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Entries in Mercury (3)

Tuesday
Jun192012

Mickey Mouse ‘Found’ on Planet Mercury

NASA/Johns Hopkins University Applied Physics Laboratory/Carnegie Institution of Washington(HOUSTON) -- If Mickey Mouse were to be found in outer space an obvious place to look would be Pluto. But new photos from NASA have found a near identical rendering of the iconic Disney character on the planet Mercury.

The face and big ears are not Mickey’s, however, but just three overlapping craters in Mercury’s southern hemisphere.

The look-alike picture was snapped by NASA’s Messenger spacecraft probing the planet to collect images when the sun is near the horizon.  Images taken at that time help mapmakers see the planet’s small-scale surface features because of the long shadows that are created.

“The shadowing helps define the striking ‘Mickey Mouse’ resemblance, created by the accumulation of craters over Mercury’s long geologic history,” says NASA in the photo description on Flickr.

The crater configuration is on the planet’s south side, near a crater called Magritte, the space agency reports.

Messenger launched in March of last year as the first spacecraft to orbit Mercury.  The spacecraft received a yearlong extension of its mission in order to acquire another 80,000 or so images of the planet on top of the 88,746 images it’s already collected.

Copyright 2012 ABC News Radio

Tuesday
Mar292011

Oklahoma Town Fears Cancer, Asthma May Be Linked to Dump Site

Photodisk/Thinkstock(BOKOSHE, Okla.) -- Many residents of Bokoshe, Okla., have a common fear: a coal ash dump site.

"It's real distressing to have something like this in your backyard and not be sure if you're safe, if your kids are safe," Dub Tolbert said.

The mound of coal ash at the MMHF -- Making Money Having Fun -- dump site reaches six stories high; residents count 80 truckloads a day. The dump site has been in the town since 2001.

Residents say the toxic mix -- coal ash contains arsenic, mercury and lead -- contaminates the air they breathe and water they drink.

"It would be a cloud of dust that would engulf you," said Susan Holmes. "It would just choke you so you couldn't breathe."

Of the 20 homes in the immediate neighborhood, 14 have one or more cancer victims, residents told ABC News.

"She has cancer there," said Tolbert as he drove by houses. "He has cancer there. She passed away from cancer."

Shirley Holbert has incurable lymphoma. "For me, it's too late. But my children and grandchildren, I want them to be healthy and not have to breathe what I've been breathing," she said.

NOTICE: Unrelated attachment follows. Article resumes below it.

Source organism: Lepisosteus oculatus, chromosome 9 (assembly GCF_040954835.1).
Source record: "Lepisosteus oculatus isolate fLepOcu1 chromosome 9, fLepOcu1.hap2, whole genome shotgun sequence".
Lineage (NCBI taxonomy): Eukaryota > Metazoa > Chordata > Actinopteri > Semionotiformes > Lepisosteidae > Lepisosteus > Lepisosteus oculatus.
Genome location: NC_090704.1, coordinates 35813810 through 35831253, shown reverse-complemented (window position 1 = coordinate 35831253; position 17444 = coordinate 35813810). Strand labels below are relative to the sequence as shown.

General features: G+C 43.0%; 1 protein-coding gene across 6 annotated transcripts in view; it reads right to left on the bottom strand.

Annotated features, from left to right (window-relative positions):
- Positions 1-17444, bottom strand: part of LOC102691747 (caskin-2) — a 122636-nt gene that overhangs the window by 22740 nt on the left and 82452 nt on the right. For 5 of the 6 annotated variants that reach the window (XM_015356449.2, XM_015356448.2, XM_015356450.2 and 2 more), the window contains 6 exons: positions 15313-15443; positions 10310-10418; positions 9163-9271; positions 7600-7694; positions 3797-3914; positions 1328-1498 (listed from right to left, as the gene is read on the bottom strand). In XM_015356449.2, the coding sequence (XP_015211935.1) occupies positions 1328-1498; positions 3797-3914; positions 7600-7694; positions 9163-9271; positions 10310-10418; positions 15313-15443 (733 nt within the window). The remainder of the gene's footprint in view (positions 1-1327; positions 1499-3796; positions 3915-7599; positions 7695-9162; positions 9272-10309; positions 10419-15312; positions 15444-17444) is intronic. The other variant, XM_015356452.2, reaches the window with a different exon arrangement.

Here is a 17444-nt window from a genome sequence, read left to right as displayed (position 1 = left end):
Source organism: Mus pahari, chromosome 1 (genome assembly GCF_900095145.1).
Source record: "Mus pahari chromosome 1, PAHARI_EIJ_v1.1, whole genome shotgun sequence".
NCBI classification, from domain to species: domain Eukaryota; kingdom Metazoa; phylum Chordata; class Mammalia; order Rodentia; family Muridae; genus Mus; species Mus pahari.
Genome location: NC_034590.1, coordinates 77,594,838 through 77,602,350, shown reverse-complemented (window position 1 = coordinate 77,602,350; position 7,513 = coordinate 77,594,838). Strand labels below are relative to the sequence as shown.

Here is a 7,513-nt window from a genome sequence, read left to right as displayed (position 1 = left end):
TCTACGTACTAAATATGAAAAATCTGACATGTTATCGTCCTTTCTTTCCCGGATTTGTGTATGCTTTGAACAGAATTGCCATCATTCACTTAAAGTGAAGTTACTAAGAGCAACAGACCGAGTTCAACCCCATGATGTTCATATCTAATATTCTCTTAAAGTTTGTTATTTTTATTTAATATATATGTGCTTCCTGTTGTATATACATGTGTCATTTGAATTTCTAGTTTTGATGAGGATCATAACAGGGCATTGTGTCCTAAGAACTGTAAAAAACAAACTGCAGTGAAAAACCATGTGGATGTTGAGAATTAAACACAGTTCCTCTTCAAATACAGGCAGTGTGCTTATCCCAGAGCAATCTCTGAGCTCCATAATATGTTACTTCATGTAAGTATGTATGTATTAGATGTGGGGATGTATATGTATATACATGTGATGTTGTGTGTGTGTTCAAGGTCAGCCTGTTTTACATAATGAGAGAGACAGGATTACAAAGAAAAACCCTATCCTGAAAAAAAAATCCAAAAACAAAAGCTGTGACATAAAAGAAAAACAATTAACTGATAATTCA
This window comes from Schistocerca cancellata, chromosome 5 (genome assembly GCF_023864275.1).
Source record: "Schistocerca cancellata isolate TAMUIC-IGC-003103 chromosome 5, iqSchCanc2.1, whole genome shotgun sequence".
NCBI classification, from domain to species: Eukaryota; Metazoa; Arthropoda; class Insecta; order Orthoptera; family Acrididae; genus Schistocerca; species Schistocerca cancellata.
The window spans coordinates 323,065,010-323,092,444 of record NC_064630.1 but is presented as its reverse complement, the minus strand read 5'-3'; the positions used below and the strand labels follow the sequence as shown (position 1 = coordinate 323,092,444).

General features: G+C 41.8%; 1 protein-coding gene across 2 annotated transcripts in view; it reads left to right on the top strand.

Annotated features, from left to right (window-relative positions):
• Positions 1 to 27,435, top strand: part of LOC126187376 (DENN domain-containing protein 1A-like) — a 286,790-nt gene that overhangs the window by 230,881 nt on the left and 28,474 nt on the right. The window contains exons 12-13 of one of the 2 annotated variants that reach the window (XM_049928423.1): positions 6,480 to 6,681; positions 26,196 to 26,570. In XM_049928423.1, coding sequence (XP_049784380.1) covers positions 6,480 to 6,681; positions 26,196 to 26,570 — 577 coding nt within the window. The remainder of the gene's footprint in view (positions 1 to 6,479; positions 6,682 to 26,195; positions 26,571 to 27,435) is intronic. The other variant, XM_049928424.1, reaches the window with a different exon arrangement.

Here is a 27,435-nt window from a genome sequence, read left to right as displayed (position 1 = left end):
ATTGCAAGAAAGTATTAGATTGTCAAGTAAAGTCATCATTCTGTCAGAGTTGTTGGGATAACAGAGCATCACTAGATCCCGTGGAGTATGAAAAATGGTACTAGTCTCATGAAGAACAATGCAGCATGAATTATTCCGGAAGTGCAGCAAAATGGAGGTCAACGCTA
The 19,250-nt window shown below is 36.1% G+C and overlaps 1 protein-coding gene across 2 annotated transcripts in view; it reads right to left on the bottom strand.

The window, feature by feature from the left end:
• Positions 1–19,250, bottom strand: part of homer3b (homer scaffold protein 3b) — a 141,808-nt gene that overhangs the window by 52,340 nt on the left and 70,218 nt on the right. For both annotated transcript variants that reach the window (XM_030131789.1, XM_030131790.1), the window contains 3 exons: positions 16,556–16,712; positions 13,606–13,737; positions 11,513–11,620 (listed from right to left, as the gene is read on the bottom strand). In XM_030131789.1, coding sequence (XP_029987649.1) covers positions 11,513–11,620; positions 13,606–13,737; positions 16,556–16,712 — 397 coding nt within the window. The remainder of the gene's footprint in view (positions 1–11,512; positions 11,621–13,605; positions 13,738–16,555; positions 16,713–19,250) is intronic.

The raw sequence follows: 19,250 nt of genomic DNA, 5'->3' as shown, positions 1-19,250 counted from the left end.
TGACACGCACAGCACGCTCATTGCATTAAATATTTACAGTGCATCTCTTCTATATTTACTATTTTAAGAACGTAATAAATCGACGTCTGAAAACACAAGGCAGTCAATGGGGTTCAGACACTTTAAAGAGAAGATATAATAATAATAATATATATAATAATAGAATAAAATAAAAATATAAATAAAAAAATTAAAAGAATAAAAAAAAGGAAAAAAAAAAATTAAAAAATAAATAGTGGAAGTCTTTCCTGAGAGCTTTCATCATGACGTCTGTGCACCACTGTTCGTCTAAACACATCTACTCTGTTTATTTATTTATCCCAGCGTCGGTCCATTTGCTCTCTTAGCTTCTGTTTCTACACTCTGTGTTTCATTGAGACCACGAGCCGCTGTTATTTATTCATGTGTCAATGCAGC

In the Bokoshe public school, teachers told ABC News that more than half of the students there had asthma.

"It's scary because you, you think you might, like, start coughing or something and that you could possibly die," said 12-year-old Shelby.

A link between exposure and specific diseases is difficult to prove but the U.S. Environmental Protection Agency concluded that dumps that do not have protective liners present a high risk of human exposure to arsenic and other hazardous contaminants. Bokoshe's dump does not have a protective liner.

According to the EPA, if contaminants from coal ash sites get into drinking water, the cancer risk can increase from 20 to 2,000 times the EPA's targets.

In 2009 and 2010, the agency tested the water being discharged at the Bokoshe dump and found it to be toxic. MMHF was ordered to stop polluting the water but the EPA says the company has not complied. The case has now been referred to the Department of Justice.

Copyright 2011 ABC News Radio

Thursday
Mar172011

EPA Proposes Standards to Cut Power Plant Pollutants

Tom Brakefield/Thinkstock(WASHINGTON) -- The U.S. Environmental Protection Agency has proposed new standards to reduce mercury and other harmful emissions at power plants across the nation.

The agency announced the proposed guidelines Wednesday in response to a looming court deadline.

Toxic air pollutants from coal- and oil-fired power plants have been shown to cause neurological damage, including a lower IQ, in children exposed in the womb and during early development.

Mercury, arsenic, chromium and nickel also damage the environment and pollute lakes, streams, and fish.  The pollutants lead to premature death, heart disease and asthma.

Certain seafood can be high in mercury.  In such levels, it can be toxic, particularly to pregnant women.  Experts say it can damage an unborn baby or young child's central nervous system and has been linked to heart problems in adults.

Copyright 2011 ABC News Radio







ABC News Radio